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South Asian and Mexican Migration Since World War II

South Asian Migration Since 1945

Before 1945 the South Asian immigrant population was small. After World War two immigration increased substantially. The Indian students came to study different science courses in the United States. These students undertook studies in science, medicine, business, and engineering, and they became the core node of the immigration network (Brown et al., 26). These students who came to the United States formed a basis for the immigration network that led to increasing Indian populations in the United States. Since 1970, Indians make top ten communities that migrate to the United States.

The Indians immigrate to the United States for employment and a better life. The study has shown that since 1970, the number of Indian immigrants has increased steadily. Thus migration from end accelerated well between 1965 and 1990. The elimination of national-origin quotas led to the introduction of skilled worker visas. By 2016, Indians topped the receipts of the United States H-1B temporary visas, and the second largest international students in the country today consists of Indians (Brown et al., 35). The majority of the Indians in the United States are young, highly literate, and work in STEM fields (science, technology, engineering, and math). Thus, empire theory explains the reason for the immigration of the Indian community to the States. India has borrowed Western technology and has invested heavily in it, thus creating low wages and payment in these fields. Thus, the top brains are living in the country to go and work abroad. Also, the core countries introduced their political, military, economic, and cultural systems that only benefit the core countries (Brown et al, 40). For instance, Indian engineers and medics left their country to offer their services to the United States while their country had underdeveloped infrastructure and treatment facilities.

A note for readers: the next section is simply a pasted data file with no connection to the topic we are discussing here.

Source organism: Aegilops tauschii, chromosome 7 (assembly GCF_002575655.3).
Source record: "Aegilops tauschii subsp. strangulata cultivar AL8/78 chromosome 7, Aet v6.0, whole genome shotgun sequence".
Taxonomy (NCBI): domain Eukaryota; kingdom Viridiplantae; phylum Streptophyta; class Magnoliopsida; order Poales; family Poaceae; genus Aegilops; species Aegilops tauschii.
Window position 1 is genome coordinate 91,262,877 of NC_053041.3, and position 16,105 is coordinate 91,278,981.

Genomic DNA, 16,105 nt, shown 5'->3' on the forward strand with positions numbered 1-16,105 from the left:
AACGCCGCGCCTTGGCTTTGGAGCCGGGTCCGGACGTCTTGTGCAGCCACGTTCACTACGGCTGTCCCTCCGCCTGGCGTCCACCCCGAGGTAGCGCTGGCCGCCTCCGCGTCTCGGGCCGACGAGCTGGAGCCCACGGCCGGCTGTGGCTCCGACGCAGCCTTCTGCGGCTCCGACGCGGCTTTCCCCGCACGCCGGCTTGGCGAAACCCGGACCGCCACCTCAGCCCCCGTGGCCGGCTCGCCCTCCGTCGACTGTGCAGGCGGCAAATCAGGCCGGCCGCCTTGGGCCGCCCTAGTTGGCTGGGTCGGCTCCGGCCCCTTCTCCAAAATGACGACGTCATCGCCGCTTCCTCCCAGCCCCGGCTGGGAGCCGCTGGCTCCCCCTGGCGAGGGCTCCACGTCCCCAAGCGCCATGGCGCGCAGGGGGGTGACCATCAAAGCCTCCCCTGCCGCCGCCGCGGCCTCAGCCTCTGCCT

Mexican Migration Since 1945

In the 1940s, during wartime, the American workforce was absorbed by the wartime industries. This led the US’s policies towards the Mexican government to change. Thus, the United States and Mexico governments created a policy called braceros (Angelucci, 225). The program was created by the United States to address the labor market in the economy. The braceros (laborers) were paid low wages and worked in hardship conditions the American market workforce was unwilling to accept. The Braceros were treated badly in some states, and even the Mexican Government decided not to send more laborers to Texas. The program continued to exist until 1964. The braceros worked for the use farmers. Under this program, it is estimated more than 5 million Mexicans came to the United States, and a substantial number of these Mexican migrants stayed ((Angelucci, 227). In the same period, the USA started the deportation campaign on a larger scale. The deportation led to the deportation of a substantial number of Mexicans to Mexico. Since then, there have been increasing numbers of undocumented immigrants from Mexican communities to the United States. Using the empire theory and cultural imperialism concept can explain the major cause of migrations. The Mexicans migrated to the United States in search of employment opportunities, better education, and better healthcare. Thus, the United States was interested in low-wage laborers from Mexico, thus exploiting labor from Mexican immigrants.